State Rep. Laurie Jinkins’ election as speaker of the House of Representatives represents a double first: The Tacoma legislator is the first woman and first openly gay representative to lead the chamber, one of only three LGBTQ lawmakers nationwide in such a position.
But as we celebrate the milestone for parity in political leadership and representation, we look forward to another milestone when all such “firsts” have come and gone.
Washington has long been a leader in electing a diverse group of office holders, particularly women. In fact, it has been more than a century since that demographic’s first statehouse “first” in Olympia. Bellingham’s Frances C. Axtell and Tacoma’s Nena J. Croake were elected to the Legislature in 1912, only two years after Washington women received the vote. And the Senate has had women in charge repeatedly, starting with Republican Jeannette Hayner’s elevation to majority leader in 1981.
Washington voters have repeatedly elected women to statewide office. The first was Secretary of State Belle Reeves in 1940. They sent U.S. Sen. Patty Murray to D.C. in 1992 — famously declared “the Year of the Woman” because the nation’s voters elected an unprecedented four female senators in that election. Barbara Mikulski, D-Maryland, rejected that moniker, saying, “Calling 1992 the Year of the Woman makes it sound like the Year of the Caribou or the Year of the Asparagus. We’re not a fad, a fancy, or a year.”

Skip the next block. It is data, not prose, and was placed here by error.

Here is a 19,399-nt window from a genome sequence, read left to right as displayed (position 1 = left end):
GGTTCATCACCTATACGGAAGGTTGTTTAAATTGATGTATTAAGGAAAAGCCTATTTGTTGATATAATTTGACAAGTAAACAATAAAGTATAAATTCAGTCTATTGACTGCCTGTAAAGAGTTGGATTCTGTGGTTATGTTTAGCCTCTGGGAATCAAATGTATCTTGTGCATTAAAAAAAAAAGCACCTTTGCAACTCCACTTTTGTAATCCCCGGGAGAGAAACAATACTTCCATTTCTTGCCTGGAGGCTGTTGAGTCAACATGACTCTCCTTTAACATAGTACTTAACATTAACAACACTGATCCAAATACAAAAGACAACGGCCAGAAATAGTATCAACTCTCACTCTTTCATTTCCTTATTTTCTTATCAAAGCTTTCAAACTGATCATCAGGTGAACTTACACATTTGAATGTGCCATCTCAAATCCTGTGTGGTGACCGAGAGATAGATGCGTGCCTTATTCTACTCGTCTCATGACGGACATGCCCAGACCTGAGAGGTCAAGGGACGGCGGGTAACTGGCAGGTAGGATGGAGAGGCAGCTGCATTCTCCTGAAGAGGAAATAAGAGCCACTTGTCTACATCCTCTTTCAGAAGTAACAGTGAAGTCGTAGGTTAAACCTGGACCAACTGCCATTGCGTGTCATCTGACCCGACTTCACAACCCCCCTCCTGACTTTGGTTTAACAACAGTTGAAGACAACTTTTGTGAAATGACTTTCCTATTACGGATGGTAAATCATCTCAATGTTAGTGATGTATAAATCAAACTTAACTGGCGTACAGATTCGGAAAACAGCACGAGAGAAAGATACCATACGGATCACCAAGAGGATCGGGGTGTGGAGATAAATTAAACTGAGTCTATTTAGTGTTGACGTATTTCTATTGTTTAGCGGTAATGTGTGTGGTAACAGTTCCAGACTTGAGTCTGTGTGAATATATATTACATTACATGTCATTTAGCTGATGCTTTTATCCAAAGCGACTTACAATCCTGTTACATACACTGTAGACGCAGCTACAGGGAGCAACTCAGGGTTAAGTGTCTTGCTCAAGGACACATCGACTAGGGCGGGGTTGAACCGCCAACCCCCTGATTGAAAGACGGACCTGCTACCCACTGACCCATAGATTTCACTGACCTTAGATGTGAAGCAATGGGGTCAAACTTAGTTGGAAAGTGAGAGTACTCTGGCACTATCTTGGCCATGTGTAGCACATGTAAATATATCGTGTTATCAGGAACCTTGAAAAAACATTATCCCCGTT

Murray was joined in the Senate by fellow Washington Democrat Maria Cantwell in 2000. The 2005 election of Gov. Christine Gregoire completed the trifecta.
There is much yet to do to ensure institutions of power are true reflections of our communities. The arc of history does not bend toward justice without a nudge.
But all around, there are signs of a greater understanding that diversity is not a box to be checked, but rather an ongoing commitment to proportional representation required for healthy democracy and political engagement. Consider that just four years after the first major party nomination of a female candidate for president, a half-dozen female candidates are among the field of viable candidates, as is an openly gay man.
Speaker-designate Jinkins’ list of legislative priorities is already extensive, with pressing debates across the policy map to navigate in the coming session. Her pioneer status is a powerful platform to forge stronger connections between Washington citizens and state government.
She should place high importance on making this a lasting bond to foster healthy civic engagement across the state’s population. One way to do this is by building on the commitment to open government demonstrated by her predecessor, longtime Speaker Frank Chopp.
The capitol can only be as inclusive as it is transparent. Jinkins’ elevation is powerful evidence that the corridors of power can be open to every Washingtonian. The work that is done there must remain just as accessible.
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